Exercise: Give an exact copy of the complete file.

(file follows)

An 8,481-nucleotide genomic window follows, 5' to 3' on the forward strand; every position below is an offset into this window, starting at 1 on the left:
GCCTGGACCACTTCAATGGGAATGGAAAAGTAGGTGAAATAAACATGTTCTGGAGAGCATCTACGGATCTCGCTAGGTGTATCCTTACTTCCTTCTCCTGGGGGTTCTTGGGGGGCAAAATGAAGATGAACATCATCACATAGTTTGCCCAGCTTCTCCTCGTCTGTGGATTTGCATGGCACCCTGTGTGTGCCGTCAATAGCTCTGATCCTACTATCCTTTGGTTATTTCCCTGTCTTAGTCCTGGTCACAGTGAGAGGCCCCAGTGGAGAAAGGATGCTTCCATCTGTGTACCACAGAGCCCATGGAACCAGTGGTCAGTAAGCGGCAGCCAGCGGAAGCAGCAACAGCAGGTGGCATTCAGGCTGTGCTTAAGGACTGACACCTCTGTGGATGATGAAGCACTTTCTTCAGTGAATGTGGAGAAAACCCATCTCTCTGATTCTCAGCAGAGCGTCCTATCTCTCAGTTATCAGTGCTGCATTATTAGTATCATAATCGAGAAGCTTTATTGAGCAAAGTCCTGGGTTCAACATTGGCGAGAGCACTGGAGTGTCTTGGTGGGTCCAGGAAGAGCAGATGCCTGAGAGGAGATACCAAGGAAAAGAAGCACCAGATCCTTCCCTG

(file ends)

An 8,481-nucleotide genomic window follows, 5' to 3' on the forward strand; every position below is an offset into this window, starting at 1 on the left:
GCCTGGACCACTTCAATGGGAATGGAAAAGTAGGTGAAATAAACATGTTCTGGAGAGCATCTACGGATCTCGCTAGGTGTATCCTTACTTCCTTCTCCTGGGGGTTCTTGGGGGGCAAAATGAAGATGAACATCATCACATAGTTTGCCCAGCTTCTCCTCGTCTGTGGATTTGCATGGCACCCTGTGTGTGCCGTCAATAGCTCTGATCCTACTATCCTTTGGTTATTTCCCTGTCTTAGTCCTGGTCACAGTGAGAGGCCCCAGTGGAGAAAGGATGCTTCCATCTGTGTACCACAGAGCCCATGGAACCAGTGGTCAGTAAGCGGCAGCCAGCGGAAGCAGCAACAGCAGGTGGCATTCAGGCTGTGCTTAAGGACTGACACCTCTGTGGATGATGAAGCACTTTCTTCAGTGAATGTGGAGAAAACCCATCTCTCTGATTCTCAGCAGAGCGTCCTATCTCTCAGTTATCAGTGCTGCATTATTAGTATCATAATCGAGAAGCTTTATTGAGCAAAGTCCTGGGTTCAACATTGGCGAGAGCACTGGAGTGTCTTGGTGGGTCCAGGAAGAGCAGATGCCTGAGAGGAGATACCAAGGAAAAGAAGCACCAGATCCTTCCCTG